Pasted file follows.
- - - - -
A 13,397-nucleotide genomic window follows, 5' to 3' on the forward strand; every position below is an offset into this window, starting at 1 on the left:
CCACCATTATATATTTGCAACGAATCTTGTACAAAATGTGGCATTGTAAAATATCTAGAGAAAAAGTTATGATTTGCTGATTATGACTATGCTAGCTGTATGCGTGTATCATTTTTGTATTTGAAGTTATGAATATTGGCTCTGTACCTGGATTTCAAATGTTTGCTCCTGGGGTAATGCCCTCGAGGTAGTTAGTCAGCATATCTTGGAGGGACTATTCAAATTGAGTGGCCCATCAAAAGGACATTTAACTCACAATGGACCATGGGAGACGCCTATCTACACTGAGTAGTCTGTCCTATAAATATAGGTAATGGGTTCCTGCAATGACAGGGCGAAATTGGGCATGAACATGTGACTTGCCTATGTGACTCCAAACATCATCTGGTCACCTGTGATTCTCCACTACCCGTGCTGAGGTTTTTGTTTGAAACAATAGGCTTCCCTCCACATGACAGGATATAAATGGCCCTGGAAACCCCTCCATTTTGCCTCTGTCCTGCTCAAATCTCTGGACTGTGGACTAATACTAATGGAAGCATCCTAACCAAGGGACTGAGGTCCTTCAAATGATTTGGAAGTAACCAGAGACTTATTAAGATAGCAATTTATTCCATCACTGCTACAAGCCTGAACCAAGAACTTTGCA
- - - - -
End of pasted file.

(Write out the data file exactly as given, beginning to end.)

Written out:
A 13,397-nucleotide genomic window follows, 5' to 3' on the forward strand; every position below is an offset into this window, starting at 1 on the left:
CCACCATTATATATTTGCAACGAATCTTGTACAAAATGTGGCATTGTAAAATATCTAGAGAAAAAGTTATGATTTGCTGATTATGACTATGCTAGCTGTATGCGTGTATCATTTTTGTATTTGAAGTTATGAATATTGGCTCTGTACCTGGATTTCAAATGTTTGCTCCTGGGGTAATGCCCTCGAGGTAGTTAGTCAGCATATCTTGGAGGGACTATTCAAATTGAGTGGCCCATCAAAAGGACATTTAACTCACAATGGACCATGGGAGACGCCTATCTACACTGAGTAGTCTGTCCTATAAATATAGGTAATGGGTTCCTGCAATGACAGGGCGAAATTGGGCATGAACATGTGACTTGCCTATGTGACTCCAAACATCATCTGGTCACCTGTGATTCTCCACTACCCGTGCTGAGGTTTTTGTTTGAAACAATAGGCTTCCCTCCACATGACAGGATATAAATGGCCCTGGAAACCCCTCCATTTTGCCTCTGTCCTGCTCAAATCTCTGGACTGTGGACTAATACTAATGGAAGCATCCTAACCAAGGGACTGAGGTCCTTCAAATGATTTGGAAGTAACCAGAGACTTATTAAGATAGCAATTTATTCCATCACTGCTACAAGCCTGAACCAAGAACTTTGCA